Apparently I’ve been rendered incapable of producing a cohesive piece of writing, so here are some scattered observations on New Year’s Eve.

I’m listening to Bronwyn sing to herself as she plays with Duplo, her Christmas present from us. I didn’t know they’d be such a hit, but she’s been playing steadily with them ever since we gave them to her yesterday. We won’t tell her that the set was a thrift store find. She’s perfectly happy with it, and so are we.

We’re planning to sleep the New Year in. Doesn’t that sound exciting? Hopefully the neighbors have similar plans or else are invited far away for their parties.

Gabriel and I have spent a lot of time rocking, walking, bouncing, or jiggling Gregory to sleep–only to discover that often he goes to sleep perfectly well by himself, in his cot. Now for a way to get him to bed earlier than 10:30pm. No matter how I try, it seems he just can’t settle before then. But then he sleeps until 6:00 or 7:00, so I shouldn’t complain.

We celebrated four years of married life by going to Newgrange with Gabriel’s parents and sister, who were visiting us from Ukraine at the time. Newgrange is a burial mound/religious site that is older than Stonehenge, purportedly built a few hundred years after the Great Flood. (This is a must-see if you tour Ireland.) Each year at sunrise on winter solstice (the day that is also our anniversary), the sun shines into the entrance to the mound all the way to the back of the chamber. You can enter a drawing to be one of the few hundred allowed in to see it at sunrise over the few days this happens. We put our names in for next year. As it was, the day was cloudy, but we still got to enter Newgrange on winter solstice, on our anniversary.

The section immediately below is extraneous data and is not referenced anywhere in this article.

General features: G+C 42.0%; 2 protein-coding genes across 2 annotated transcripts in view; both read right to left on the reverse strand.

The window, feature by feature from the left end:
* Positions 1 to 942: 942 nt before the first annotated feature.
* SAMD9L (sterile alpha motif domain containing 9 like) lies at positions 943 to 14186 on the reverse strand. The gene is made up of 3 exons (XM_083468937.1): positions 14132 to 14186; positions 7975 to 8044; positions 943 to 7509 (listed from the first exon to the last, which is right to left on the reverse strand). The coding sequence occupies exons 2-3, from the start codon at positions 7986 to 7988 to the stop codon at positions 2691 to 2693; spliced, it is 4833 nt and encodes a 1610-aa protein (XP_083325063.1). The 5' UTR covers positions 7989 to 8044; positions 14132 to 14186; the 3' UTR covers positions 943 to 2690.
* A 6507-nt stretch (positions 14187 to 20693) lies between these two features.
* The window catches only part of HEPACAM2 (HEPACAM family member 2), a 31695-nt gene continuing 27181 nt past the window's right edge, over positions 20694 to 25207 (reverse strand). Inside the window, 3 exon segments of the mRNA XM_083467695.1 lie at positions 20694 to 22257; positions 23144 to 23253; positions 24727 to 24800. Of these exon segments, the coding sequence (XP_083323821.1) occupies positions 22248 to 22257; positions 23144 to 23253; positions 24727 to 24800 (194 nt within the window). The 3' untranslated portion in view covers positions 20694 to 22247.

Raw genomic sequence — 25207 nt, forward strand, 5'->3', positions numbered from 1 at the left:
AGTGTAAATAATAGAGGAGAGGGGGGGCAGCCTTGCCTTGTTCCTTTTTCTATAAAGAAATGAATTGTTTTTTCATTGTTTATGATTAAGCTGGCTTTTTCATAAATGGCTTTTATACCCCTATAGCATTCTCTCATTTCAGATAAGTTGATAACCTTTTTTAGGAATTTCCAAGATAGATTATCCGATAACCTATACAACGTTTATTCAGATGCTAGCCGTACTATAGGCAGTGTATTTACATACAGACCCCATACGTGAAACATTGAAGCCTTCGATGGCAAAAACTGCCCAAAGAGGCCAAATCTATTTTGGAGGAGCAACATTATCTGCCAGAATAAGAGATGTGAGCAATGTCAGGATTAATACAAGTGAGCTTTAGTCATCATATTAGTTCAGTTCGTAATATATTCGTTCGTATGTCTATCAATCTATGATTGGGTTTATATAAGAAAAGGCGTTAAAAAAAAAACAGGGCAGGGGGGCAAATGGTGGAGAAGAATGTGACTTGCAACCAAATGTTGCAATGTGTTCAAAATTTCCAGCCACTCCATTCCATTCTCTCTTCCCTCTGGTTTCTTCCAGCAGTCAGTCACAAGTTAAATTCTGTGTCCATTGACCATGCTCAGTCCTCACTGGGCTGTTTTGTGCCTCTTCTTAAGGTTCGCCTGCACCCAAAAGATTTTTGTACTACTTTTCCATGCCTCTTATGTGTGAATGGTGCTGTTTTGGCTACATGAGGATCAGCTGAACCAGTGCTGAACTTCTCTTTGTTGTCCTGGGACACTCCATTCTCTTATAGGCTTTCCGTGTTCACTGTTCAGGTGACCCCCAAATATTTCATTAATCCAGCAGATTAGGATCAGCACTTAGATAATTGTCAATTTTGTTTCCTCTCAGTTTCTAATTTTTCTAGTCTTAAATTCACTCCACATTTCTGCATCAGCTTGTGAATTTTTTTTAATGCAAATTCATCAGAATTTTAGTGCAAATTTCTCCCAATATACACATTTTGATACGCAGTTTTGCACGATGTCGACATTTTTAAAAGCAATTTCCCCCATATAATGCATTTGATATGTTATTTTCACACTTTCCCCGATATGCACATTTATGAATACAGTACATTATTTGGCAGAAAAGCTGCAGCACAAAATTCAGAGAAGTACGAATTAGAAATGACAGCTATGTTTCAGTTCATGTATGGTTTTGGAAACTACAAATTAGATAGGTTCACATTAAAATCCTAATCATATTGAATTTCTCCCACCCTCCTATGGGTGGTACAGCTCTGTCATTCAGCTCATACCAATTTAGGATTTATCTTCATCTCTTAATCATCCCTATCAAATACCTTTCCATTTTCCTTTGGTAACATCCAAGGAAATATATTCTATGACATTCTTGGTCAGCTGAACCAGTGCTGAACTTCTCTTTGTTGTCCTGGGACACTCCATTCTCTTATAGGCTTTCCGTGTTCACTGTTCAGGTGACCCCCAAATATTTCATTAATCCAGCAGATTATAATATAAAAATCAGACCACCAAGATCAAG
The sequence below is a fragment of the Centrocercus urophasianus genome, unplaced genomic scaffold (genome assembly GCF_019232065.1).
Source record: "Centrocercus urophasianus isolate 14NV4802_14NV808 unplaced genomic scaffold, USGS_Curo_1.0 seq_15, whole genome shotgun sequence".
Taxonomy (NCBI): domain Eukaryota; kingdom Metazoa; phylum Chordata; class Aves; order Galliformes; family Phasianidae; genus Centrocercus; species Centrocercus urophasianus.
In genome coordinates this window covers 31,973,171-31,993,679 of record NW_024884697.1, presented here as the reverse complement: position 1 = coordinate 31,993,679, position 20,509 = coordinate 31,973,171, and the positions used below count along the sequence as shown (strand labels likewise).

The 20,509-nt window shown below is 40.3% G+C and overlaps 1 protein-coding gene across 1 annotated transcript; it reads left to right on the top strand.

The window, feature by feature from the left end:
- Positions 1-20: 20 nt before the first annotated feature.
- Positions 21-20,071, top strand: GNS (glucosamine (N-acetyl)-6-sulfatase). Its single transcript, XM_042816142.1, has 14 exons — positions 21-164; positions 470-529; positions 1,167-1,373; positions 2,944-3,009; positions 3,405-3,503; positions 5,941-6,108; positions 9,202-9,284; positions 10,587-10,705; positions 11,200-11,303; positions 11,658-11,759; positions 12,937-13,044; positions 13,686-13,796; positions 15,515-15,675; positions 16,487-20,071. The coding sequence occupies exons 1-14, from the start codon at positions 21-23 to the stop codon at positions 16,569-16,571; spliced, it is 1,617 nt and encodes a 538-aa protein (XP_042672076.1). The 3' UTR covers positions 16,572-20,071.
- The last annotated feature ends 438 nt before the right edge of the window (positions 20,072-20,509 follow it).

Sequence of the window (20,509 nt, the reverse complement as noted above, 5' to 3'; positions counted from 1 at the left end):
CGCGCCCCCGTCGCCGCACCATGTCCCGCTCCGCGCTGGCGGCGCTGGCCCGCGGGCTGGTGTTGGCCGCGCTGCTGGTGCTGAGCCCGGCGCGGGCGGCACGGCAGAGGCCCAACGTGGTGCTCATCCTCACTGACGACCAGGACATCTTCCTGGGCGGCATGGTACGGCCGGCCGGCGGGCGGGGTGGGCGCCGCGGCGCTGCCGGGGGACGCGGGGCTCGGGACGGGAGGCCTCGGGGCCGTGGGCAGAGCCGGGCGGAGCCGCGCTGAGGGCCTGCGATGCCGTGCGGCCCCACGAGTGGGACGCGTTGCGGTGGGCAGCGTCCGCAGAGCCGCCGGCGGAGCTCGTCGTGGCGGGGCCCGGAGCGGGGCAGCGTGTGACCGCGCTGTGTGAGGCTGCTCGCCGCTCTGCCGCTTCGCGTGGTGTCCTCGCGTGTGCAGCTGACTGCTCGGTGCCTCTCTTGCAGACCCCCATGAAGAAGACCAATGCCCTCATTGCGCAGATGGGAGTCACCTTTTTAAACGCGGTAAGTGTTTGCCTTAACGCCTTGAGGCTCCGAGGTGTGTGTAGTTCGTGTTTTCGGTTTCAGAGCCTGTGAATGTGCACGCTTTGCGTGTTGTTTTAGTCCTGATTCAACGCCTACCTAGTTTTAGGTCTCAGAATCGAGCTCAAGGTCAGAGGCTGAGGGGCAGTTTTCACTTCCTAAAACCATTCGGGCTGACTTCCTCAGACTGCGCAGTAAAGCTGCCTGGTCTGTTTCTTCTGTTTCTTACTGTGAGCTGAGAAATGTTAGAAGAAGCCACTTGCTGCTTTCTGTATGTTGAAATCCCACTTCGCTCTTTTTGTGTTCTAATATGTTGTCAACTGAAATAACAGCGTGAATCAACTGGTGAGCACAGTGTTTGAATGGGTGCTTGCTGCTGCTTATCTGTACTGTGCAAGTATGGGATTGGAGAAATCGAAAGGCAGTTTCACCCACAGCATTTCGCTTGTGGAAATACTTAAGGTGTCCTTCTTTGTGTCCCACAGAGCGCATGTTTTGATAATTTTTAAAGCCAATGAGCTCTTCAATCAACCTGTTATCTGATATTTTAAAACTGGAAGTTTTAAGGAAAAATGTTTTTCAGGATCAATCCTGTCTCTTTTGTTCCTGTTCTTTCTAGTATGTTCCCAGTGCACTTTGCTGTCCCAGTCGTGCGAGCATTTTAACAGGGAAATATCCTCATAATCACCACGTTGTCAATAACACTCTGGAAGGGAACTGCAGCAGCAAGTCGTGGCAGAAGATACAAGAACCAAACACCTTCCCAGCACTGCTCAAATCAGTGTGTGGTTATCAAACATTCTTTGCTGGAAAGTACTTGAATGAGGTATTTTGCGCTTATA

Our Ford Galaxy van, which we love so much and which has made our weekly trips to church and back so much easier, has had the clutch go out and needs extensive repairs. At least it didn’t totally go out until exams were over. As it was, the first time it happened was to me on an early morning trip to the airport, the day of Gabriel’s last two exams. I couldn’t get it into gear, so Gabriel got a taxi to the airport (5:00am is too early for city buses) and drove it to the mechanic in second or third gear. Sometimes it would let him shift, but other times he’d have to turn it off, put it into second, turn it back on and immediately GO.

I mentioned airport trips. Living close to a major airport in a city with no other Mennonites means we get a decent number of overnight visitors heading to or from the airport. We enjoy it. One of Gabriel’s friends thinks we should have our own parking bay at the airport — not a bad idea considering how often we go there.

This story made me laugh out loud.

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